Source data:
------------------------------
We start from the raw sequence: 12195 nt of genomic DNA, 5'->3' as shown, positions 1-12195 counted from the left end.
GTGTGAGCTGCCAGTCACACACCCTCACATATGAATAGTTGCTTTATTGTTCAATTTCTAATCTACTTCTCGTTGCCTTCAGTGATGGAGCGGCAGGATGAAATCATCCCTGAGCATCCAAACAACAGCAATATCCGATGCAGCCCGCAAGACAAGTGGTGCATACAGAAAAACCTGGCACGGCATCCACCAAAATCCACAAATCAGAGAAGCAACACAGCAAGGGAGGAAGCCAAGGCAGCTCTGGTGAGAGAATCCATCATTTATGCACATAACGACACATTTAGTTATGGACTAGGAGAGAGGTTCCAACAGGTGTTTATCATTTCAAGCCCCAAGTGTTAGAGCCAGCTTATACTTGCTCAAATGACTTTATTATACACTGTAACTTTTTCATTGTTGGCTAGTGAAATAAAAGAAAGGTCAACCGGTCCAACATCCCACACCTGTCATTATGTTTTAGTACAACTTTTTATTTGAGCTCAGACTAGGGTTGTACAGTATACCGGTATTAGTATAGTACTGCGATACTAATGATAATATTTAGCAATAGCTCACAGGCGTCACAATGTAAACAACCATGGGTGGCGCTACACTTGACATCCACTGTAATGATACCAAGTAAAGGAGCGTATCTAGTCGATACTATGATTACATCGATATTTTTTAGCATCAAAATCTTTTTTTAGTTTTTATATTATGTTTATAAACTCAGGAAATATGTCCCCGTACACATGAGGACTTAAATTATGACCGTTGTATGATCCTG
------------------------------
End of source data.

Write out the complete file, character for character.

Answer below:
We start from the raw sequence: 12195 nt of genomic DNA, 5'->3' as shown, positions 1-12195 counted from the left end.
GTGTGAGCTGCCAGTCACACACCCTCACATATGAATAGTTGCTTTATTGTTCAATTTCTAATCTACTTCTCGTTGCCTTCAGTGATGGAGCGGCAGGATGAAATCATCCCTGAGCATCCAAACAACAGCAATATCCGATGCAGCCCGCAAGACAAGTGGTGCATACAGAAAAACCTGGCACGGCATCCACCAAAATCCACAAATCAGAGAAGCAACACAGCAAGGGAGGAAGCCAAGGCAGCTCTGGTGAGAGAATCCATCATTTATGCACATAACGACACATTTAGTTATGGACTAGGAGAGAGGTTCCAACAGGTGTTTATCATTTCAAGCCCCAAGTGTTAGAGCCAGCTTATACTTGCTCAAATGACTTTATTATACACTGTAACTTTTTCATTGTTGGCTAGTGAAATAAAAGAAAGGTCAACCGGTCCAACATCCCACACCTGTCATTATGTTTTAGTACAACTTTTTATTTGAGCTCAGACTAGGGTTGTACAGTATACCGGTATTAGTATAGTACTGCGATACTAATGATAATATTTAGCAATAGCTCACAGGCGTCACAATGTAAACAACCATGGGTGGCGCTACACTTGACATCCACTGTAATGATACCAAGTAAAGGAGCGTATCTAGTCGATACTATGATTACATCGATATTTTTTAGCATCAAAATCTTTTTTTAGTTTTTATATTATGTTTATAAACTCAGGAAATATGTCCCCGTACACATGAGGACTTAAATTATGACCGTTGTATGATCCTG